Elizabeth Gamboa has played the trumpet since the third grade and today performs with a local group, the Whitehouse Wind Symphony, which holds concerts throughout central and northern New Jersey.
The orchestra – about 40 members strong – performs all kinds of music: show tunes, jazz, marches, popular songs, even new pieces written especially for the ensemble. That’s the way Liz likes it. She finds the variety of genres exciting. She loves the challenge of tackling a new score and the camaraderie of working it out with her fellow musicians.
Liz feels the same way about her job at PSEG, where she has worked since graduating from Rutgers University in 2012 with a degree in materials science and engineering. She finds joy in the challenge of solving problems side-by-side with great teammates.
Starting out in the company’s headquarters office in Newark, New Jersey, Liz worked as an engineer –modelling seasonal gas consumption and performing asset management studies — before moving to the Planning and Design department.
These jobs made good use of her STEM training in preparation for the next big step in her career. About three years ago, Liz decided that she wanted to get into the field to gain more hands-on experience, so she took a job as project manager for the Metering and Regulating and Gas Plants department. In this position, she manages capital spending, as well as operations and maintenance projects at more than 50 metering and regulating stations, three propane-air peak shaving plants, a propane storage facility and a liquefied natural gas peak shaving plant in New Jersey.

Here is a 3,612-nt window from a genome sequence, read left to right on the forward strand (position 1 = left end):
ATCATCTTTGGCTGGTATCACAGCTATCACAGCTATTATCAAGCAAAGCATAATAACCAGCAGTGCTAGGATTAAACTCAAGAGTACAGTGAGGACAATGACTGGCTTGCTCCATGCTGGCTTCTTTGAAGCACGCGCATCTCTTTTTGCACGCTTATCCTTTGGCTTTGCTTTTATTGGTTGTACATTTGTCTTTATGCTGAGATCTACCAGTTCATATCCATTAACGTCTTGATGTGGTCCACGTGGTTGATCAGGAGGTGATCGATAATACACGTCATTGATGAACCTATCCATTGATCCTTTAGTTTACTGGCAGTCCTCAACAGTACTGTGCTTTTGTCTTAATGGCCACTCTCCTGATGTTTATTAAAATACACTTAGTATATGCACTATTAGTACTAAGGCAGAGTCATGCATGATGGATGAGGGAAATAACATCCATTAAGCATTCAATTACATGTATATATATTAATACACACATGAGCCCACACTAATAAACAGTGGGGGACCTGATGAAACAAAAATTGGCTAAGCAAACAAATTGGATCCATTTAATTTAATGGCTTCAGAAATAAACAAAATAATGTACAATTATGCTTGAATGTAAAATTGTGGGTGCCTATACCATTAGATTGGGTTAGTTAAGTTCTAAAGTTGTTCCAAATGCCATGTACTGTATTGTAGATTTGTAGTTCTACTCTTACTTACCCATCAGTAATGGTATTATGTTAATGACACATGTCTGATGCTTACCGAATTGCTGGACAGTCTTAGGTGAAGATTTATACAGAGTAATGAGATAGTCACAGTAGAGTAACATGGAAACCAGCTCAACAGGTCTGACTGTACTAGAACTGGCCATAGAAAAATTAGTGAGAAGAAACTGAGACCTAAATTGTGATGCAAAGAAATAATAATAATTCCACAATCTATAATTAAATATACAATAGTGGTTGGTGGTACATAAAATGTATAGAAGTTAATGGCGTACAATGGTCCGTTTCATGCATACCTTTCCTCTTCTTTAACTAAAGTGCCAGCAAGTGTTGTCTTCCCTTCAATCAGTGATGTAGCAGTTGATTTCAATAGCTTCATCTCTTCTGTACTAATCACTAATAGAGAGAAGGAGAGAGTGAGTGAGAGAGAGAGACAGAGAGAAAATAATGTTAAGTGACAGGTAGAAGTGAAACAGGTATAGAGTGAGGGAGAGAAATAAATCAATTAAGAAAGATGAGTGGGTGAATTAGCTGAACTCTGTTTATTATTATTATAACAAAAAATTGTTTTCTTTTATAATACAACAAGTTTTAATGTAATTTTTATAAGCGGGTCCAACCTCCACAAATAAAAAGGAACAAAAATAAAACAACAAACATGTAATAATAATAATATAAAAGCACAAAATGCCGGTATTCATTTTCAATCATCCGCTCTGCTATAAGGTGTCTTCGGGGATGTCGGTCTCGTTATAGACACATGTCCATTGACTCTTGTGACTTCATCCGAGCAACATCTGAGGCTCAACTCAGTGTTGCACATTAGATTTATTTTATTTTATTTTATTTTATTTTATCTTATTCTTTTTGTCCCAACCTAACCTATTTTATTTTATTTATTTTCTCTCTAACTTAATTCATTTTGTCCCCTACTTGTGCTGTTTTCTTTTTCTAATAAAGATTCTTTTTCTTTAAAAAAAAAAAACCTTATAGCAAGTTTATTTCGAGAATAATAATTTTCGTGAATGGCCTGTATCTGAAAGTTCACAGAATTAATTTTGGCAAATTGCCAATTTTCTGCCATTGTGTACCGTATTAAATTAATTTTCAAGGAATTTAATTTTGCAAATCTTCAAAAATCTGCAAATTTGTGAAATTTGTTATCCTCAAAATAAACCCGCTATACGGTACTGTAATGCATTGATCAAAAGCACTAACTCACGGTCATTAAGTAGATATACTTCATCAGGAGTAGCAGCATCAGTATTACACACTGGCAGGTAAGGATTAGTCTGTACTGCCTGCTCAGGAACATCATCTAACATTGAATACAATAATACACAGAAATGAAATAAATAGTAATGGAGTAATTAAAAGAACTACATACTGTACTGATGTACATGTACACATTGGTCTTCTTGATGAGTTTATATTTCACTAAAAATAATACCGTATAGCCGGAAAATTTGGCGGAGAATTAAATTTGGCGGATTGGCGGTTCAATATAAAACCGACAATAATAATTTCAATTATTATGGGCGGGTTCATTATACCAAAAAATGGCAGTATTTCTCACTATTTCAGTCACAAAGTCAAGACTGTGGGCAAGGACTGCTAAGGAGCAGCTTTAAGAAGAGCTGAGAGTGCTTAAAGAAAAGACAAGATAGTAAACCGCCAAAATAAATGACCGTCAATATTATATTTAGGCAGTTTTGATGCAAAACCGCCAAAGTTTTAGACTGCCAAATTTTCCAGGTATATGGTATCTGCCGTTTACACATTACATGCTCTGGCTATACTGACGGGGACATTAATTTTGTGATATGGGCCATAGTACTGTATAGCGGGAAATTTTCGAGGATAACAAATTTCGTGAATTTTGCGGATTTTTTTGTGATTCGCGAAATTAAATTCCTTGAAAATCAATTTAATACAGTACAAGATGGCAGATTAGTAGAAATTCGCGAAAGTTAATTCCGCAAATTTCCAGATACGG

It’s a role that has her traveling throughout the state, often to a different location every day, working directly with supervisors, engineers, mechanics, foremen, laborers and contractors. Many times, she is the only woman in the group, but that doesn’t faze her.
“I find that you show respect, you get respect,” she said, noting that upon taking the new role she spent two weeks on the job, out with the crew performing maintenance work. “Learning by doing.”
“It was a huge help. When you take a piece of equipment apart and put it back together, you learn so much more than by just looking at a diagram on a piece of paper.”
The experience also helped her build a solid working relationship with her colleagues. That’s important to Liz.
“To do this job right, you have to be able to talk to people and get the information you need — it’s critical for the smooth operation of the systems. At PSEG, I can talk to anybody about any project or technical situation, which is a great thing about the job.”
Her advice for other women interested in working in field operations: “Ask a lot of questions. Don’t be afraid to get into the technical side of operations and the equipment itself. Get your hands dirty. Stand shoulder-to-shoulder with your crew.”
When she’s not working, Liz keeps busy at home. She and her husband have a 3-year-old son, who was in daycare until it closed due to the COVID-19 pandemic. Fortunately, all four grandparents live nearby and lend a helping hand.
And, she’s not neglecting her music – nor her desire to use her talent to make a difference. She still finds time to practice her trumpet weekly and recently auditioned for Bugles Across America, a volunteer network of musicians who perform “Taps” at veterans’ funerals.
At work and in life, Elizabeth Gamboa keeps hitting all the right notes.